“In today’s troubled world, measuring any kind of performance over a 12-month strategy is difficult to do,” agrees O’Donnell of Prezi. “There was an emerging trend, even before all of this, where organizations, especially in the tech arena, were demolishing the idea of ​​annual performance reviews and embracing the idea that performance is an ongoing conversation. Now that the world is changing so much, the pace of an annual process is even more difficult. At the end of the first three months, all of the 12-month goals you set for yourself probably don’t make sense. “

It’s not just about what the employee does for you

If your team is made up of millennials or younger, the things that motivate and inspire that generation should be a part of your criticism as well, advises Conry.

“Our research indicates that what is important to these generations is, to a large extent, transparency in the workplace, understanding of the business and the impact of their work on broader business goals, as well as on the way the business interacts. and contribute to the community, ”he says.

If you ask an employee to fully assess how the job leads to promotions, career path, and money while ignoring these larger issues, it will be difficult to empower that workforce. works the feeling of belonging and commitment that will make him want to stay.

“. Work-life balance is about knowing what could happen in their life that could contribute to their performance, ”explains Conry.

Train your managers on how to do it all

For traditional managers, suggesting that they ask team members how they feel during a performance review and checking in with them frequently can be met with contempt. For managers who believe in the servant-leader model, the world is likely to finally turn around.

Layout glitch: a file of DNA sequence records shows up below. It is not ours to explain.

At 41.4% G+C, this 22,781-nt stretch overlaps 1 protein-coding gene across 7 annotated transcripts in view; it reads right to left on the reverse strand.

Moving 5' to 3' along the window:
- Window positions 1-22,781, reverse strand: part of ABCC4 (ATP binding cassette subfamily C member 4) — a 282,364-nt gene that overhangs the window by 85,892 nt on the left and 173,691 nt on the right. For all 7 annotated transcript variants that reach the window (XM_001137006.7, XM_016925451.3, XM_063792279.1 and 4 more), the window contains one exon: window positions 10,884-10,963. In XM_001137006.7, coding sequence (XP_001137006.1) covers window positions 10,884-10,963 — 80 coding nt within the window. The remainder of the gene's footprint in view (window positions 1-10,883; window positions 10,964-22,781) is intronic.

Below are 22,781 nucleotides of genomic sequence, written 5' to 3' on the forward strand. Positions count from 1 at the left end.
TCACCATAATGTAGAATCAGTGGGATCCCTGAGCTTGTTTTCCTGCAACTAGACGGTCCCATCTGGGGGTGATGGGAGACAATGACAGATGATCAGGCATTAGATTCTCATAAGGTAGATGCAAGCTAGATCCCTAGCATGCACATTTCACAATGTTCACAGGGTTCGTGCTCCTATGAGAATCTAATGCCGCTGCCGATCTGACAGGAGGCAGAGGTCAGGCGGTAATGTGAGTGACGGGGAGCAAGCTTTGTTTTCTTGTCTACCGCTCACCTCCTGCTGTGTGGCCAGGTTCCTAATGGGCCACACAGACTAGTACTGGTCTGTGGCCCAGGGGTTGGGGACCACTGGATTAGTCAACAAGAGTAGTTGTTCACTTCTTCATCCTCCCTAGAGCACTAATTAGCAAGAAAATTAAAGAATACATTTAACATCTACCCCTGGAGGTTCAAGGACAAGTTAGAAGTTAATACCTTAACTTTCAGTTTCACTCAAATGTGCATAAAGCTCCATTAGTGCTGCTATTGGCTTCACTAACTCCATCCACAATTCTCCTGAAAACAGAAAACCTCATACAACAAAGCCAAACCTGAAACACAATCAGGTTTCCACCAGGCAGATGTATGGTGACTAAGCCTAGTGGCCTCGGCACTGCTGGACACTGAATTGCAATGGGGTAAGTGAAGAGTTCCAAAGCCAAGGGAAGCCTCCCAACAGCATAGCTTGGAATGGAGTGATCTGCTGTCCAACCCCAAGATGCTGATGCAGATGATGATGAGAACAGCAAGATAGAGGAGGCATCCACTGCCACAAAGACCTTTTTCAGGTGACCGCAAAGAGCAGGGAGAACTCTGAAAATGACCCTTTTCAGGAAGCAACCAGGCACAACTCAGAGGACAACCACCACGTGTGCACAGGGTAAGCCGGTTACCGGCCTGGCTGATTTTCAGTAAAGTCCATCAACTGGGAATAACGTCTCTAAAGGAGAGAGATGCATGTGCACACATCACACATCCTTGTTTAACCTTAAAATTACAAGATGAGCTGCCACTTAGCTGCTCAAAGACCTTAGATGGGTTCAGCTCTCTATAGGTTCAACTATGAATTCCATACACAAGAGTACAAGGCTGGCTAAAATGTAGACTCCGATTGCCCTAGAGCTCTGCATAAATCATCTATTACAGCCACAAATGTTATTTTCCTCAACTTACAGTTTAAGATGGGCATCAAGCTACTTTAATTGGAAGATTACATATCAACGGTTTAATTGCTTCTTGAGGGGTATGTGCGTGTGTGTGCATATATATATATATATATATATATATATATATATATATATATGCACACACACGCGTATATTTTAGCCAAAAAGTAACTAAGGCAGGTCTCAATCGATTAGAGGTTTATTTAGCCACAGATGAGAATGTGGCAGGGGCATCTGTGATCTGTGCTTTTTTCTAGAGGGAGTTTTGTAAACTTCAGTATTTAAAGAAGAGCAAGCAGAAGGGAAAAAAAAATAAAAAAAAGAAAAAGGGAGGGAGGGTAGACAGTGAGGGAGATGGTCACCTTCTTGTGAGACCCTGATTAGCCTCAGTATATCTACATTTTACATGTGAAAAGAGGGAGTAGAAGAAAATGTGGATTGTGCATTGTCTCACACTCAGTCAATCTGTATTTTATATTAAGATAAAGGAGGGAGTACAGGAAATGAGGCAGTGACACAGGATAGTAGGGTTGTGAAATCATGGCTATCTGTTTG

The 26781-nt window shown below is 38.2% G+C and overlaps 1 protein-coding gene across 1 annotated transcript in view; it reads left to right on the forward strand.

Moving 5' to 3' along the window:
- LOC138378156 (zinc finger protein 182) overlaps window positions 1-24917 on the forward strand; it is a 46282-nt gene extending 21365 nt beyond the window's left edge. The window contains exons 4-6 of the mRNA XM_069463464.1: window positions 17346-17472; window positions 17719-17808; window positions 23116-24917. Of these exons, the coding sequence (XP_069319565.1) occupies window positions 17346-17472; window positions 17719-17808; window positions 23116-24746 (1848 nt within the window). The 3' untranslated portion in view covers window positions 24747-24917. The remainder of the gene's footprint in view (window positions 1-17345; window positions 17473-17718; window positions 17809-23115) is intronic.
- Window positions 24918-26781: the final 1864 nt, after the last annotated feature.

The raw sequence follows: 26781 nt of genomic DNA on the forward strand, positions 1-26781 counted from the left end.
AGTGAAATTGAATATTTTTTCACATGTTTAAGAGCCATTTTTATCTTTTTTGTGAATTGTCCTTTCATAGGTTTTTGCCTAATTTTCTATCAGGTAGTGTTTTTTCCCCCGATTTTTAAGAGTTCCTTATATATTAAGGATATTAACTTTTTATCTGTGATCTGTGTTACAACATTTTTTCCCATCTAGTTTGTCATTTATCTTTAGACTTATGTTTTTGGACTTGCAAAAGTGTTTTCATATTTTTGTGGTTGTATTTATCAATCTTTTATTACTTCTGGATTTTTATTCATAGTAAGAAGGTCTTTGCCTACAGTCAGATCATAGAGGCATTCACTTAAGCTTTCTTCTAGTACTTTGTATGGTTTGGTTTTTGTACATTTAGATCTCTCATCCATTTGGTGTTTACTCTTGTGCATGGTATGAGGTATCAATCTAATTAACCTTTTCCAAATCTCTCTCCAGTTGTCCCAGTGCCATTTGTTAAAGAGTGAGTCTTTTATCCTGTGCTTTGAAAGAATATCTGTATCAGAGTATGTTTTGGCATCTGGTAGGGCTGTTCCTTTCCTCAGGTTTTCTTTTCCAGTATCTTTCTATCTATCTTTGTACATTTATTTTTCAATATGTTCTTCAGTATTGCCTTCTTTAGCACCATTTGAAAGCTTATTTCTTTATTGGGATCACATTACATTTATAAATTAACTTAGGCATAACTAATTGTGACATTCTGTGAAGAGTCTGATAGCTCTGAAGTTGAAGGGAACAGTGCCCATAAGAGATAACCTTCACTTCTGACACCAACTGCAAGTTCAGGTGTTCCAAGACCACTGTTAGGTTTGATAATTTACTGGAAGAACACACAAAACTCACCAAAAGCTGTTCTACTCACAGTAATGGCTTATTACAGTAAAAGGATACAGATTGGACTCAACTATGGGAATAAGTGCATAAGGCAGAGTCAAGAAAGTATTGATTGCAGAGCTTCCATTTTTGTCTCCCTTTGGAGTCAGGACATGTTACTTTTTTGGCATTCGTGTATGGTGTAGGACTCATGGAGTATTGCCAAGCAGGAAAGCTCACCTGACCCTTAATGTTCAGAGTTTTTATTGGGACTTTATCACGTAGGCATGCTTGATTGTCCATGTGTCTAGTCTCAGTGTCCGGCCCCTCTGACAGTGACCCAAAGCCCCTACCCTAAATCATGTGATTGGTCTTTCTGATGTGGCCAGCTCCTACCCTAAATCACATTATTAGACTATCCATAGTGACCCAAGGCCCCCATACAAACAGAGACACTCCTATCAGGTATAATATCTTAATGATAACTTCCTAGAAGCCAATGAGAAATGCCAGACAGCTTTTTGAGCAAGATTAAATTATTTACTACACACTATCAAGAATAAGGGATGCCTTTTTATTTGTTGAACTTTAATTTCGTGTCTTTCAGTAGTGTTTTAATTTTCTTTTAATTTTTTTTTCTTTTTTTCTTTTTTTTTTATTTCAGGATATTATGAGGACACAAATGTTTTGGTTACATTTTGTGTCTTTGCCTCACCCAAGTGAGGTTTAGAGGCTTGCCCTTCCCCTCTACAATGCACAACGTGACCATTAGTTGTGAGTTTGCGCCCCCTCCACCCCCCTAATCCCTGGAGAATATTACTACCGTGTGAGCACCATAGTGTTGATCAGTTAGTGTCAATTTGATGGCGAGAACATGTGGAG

Either way, it’s a good idea to teach managers on your team how to engage with their team at this level.

“We explained to our managers why this element of the review is important to the business and to getting the most out of our employee base,” says Conry. “We provide training and tools to help them use this method of connection. We encourage the use of an app – CultureAmp – that helps them prepare for weekly or monthly conversations with questions that could include, “How are you feeling?” “

It doesn’t have to be parenting, groovy, or throwing you into the role of therapist. But managing a team of remote workers means considering factors that might be invisible to you, unless you ask, as factors that affect performance and retention. You are also the glue that holds your team together.

“What we’ve found now that we’ve removed all the pitfalls from our fancy offices is that the thing millennials – and everyone else – want is to feel like they’re engaged in something that They care about them and they belong, “said Prezi. O’Donnell said.

Copyright © 2021 IDG Communications, Inc.